Important Advice for Authors - and those who want to be.
Listed below is some honest advice to those genuinely looking to overcome "hidden" hurdles to getting your book published.
Take it on board -
It can be intimidating to put your work out there for someone to judge its merit and profitability, there are some things that you can do that will really hurt your chances of getting a contract or even any feedback at all. The following are a couple things that could cause you to fall at the first hurdle:
- The absolute worst thing that you can do is ignore the submission guidelines. They are there for a reason—to explain to you how the publisher would like your submission to look! This isn’t an instance where personality or being “different” is going to shine. The publisher asks for submissions to be formatted and emailed in a certain way so that it makes their job easier. If you are interested in working with them, please read their guidelines. If you have a question about something you have read, email themfor clarification. They don’t bite…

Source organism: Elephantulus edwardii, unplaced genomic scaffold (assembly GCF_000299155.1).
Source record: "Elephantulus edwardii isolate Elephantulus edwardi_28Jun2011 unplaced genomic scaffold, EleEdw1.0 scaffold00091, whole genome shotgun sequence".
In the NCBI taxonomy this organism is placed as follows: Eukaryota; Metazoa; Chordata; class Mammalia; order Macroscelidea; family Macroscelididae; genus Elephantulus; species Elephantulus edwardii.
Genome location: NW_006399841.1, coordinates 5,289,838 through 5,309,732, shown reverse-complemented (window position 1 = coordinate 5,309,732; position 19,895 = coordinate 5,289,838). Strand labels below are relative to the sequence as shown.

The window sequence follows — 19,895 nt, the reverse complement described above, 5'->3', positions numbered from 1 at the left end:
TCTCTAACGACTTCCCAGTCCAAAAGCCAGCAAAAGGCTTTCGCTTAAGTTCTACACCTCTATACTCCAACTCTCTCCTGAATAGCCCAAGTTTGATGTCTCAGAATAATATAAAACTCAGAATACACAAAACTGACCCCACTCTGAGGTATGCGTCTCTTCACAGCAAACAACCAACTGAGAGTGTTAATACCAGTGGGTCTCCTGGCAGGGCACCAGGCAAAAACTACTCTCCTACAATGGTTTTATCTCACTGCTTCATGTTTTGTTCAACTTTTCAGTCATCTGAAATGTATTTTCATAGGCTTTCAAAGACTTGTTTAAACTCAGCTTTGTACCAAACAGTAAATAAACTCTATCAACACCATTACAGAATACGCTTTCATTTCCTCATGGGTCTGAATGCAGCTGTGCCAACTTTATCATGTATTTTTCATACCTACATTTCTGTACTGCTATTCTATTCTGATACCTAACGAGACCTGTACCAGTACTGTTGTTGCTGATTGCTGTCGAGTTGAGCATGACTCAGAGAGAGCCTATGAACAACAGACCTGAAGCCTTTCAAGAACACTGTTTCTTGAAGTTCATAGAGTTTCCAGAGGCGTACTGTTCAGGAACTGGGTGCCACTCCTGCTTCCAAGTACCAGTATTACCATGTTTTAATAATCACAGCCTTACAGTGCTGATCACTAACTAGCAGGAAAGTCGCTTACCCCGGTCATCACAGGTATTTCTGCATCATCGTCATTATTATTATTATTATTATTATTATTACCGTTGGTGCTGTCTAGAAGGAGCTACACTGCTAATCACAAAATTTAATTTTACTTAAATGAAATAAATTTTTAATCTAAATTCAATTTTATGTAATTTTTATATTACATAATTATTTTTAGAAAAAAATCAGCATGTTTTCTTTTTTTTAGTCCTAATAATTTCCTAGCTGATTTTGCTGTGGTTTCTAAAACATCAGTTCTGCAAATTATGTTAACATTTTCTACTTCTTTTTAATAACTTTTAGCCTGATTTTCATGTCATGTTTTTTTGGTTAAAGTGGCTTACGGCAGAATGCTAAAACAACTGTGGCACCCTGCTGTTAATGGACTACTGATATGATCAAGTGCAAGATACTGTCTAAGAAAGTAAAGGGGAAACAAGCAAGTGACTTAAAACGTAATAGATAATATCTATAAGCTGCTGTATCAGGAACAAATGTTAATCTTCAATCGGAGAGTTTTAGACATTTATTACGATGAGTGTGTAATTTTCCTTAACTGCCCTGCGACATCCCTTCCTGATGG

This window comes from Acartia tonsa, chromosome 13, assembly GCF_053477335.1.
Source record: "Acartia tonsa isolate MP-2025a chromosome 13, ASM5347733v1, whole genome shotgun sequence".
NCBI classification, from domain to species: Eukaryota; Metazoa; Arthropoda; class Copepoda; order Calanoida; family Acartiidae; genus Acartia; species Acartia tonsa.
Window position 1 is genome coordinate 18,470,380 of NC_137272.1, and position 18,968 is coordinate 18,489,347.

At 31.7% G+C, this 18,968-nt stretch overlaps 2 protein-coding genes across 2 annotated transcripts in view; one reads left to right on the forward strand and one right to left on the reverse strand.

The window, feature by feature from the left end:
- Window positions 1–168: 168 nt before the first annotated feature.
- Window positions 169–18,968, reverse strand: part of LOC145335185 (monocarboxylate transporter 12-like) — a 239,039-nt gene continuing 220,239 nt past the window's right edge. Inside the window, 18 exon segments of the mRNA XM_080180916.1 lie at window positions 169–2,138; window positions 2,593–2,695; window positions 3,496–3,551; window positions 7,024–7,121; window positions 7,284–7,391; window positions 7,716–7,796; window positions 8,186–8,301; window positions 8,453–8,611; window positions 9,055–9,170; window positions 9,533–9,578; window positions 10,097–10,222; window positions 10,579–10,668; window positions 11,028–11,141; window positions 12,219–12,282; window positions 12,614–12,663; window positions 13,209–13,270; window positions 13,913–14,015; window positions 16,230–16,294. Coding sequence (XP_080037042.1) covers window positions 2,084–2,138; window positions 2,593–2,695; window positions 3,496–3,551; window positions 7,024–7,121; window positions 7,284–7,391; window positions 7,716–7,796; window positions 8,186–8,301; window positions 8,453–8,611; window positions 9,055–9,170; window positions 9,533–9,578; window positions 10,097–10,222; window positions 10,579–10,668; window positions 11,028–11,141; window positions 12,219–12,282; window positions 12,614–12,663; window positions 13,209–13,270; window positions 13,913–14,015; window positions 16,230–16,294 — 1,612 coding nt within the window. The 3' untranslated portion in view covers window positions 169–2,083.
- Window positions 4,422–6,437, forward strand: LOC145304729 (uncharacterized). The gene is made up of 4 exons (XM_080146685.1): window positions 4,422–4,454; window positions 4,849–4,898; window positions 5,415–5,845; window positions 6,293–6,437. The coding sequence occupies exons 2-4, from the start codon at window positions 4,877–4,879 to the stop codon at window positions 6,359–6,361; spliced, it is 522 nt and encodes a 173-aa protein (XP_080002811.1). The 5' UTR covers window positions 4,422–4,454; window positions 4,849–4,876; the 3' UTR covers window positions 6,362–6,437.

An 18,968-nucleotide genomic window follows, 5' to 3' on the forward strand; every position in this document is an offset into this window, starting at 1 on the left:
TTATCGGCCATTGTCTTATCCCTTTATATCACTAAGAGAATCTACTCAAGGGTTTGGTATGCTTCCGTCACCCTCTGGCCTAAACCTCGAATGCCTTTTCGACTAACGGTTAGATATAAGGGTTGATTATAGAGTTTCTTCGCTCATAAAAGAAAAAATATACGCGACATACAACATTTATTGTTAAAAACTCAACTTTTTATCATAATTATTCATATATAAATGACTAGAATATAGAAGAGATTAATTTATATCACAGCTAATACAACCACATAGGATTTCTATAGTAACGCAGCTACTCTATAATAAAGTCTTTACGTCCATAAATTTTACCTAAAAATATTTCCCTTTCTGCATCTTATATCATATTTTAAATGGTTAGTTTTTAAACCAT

- Did you edit your email, blurb, synopsis, and manuscript before sending it? Did you also run it past another person who has good grammar skills before sending it? If not, do not press the send button! Poorly written emails are a good indication that the rest of your submission is poorly written as well. Weeding through a page of text, let alone an entire story, that does not follow proper grammar rules or includes misspellings every other sentence is torture to someone who is actually interested in what you have written. Get an editor, critique partner, beta reader, or even a retired English teacher to look over your work before submitting it.
- If you are waiting to hear back about your submission, please don’t complain about it in social media venues. It is okay to be anxious and impatient, but keep it to yourself, rant to your family, or check in with the publisher by email. Remember - publishers receive a large number of submissions each week and pride themselves in giving each the attention they deserve. Smearing their name because you are not happy with our turnaround time ruins their credibility and makes them "irate", especially if you link your comment to our Facebook page or Twitter account. Yes, they pay attention and read. Be professional and don’t burn that bridge.
So there they are—three of the many ways to turn off a potential publisher before you have a book contract in hand.
Next time - More important advice about pleasing a VERY important person. Your Editor!